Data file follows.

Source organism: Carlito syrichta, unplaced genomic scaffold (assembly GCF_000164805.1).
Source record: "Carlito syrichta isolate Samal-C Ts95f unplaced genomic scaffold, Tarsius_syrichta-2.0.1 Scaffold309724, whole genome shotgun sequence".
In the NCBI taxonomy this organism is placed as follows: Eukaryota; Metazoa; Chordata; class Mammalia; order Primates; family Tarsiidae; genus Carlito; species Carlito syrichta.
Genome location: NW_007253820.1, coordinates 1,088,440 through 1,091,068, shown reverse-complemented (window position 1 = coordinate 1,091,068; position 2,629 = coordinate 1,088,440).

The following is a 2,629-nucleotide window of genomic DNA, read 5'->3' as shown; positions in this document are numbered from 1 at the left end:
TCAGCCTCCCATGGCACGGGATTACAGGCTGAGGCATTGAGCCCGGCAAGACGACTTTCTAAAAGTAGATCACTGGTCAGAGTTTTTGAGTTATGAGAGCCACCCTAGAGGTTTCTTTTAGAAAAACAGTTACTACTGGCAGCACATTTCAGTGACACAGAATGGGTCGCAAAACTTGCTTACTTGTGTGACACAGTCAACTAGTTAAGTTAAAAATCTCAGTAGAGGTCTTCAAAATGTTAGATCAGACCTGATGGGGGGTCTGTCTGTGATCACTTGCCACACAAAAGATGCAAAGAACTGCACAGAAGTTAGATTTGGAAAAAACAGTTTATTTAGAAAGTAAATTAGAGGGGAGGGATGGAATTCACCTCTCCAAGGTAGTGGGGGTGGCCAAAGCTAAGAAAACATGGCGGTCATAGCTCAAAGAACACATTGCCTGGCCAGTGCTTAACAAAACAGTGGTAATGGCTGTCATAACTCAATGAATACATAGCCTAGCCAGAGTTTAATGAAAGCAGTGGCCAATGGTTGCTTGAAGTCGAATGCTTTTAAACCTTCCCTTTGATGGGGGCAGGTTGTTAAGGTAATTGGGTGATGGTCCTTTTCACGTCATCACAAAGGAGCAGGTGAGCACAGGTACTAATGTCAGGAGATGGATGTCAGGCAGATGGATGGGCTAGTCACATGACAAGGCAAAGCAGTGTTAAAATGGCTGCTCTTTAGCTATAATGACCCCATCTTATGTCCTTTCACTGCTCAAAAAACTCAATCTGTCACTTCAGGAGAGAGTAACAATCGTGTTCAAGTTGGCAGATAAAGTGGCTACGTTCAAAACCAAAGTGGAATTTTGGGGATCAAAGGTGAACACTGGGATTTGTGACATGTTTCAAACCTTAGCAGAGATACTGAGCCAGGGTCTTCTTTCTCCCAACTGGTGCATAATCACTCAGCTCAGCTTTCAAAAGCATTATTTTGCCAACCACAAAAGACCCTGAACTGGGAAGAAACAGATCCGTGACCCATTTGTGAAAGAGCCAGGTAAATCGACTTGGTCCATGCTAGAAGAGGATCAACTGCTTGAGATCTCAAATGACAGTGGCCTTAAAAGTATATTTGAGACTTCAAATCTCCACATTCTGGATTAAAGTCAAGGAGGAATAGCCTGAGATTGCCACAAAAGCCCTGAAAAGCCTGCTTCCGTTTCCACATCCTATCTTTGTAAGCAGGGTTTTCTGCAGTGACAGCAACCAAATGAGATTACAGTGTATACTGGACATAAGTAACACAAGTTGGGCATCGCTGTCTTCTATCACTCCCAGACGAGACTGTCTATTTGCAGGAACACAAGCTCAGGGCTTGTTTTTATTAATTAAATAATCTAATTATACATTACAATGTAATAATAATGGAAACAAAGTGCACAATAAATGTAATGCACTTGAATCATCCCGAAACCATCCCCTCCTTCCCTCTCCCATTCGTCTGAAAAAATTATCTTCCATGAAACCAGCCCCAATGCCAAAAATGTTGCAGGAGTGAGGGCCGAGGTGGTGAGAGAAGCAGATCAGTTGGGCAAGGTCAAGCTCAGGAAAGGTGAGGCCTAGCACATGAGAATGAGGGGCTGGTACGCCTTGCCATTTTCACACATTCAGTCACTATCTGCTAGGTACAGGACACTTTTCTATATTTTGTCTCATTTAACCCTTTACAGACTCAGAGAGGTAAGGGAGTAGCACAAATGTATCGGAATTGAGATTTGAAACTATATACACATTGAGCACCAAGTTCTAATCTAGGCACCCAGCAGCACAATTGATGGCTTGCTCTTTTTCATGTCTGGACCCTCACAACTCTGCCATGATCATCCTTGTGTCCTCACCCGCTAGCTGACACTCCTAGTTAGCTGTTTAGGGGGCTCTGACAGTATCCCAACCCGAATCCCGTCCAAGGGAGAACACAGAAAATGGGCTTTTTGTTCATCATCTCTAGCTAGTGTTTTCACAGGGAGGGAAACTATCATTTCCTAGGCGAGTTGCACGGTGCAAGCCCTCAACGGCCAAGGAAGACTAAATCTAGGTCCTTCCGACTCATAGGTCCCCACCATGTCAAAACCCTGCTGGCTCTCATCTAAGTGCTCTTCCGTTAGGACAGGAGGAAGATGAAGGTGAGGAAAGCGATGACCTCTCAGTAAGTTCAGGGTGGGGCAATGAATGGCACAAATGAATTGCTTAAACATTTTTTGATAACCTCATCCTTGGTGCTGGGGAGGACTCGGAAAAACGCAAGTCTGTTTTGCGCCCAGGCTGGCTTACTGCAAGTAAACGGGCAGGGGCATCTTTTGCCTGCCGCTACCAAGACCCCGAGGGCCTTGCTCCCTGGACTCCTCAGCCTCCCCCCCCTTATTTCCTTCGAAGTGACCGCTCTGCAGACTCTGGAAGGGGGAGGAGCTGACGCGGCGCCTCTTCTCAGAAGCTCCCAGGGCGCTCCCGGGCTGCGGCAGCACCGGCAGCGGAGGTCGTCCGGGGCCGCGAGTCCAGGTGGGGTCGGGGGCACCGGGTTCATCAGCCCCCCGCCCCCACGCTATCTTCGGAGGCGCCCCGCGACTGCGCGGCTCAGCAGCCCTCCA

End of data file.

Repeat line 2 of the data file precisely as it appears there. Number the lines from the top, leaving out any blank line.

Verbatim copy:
Source record: "Carlito syrichta isolate Samal-C Ts95f unplaced genomic scaffold, Tarsius_syrichta-2.0.1 Scaffold309724, whole genome shotgun sequence".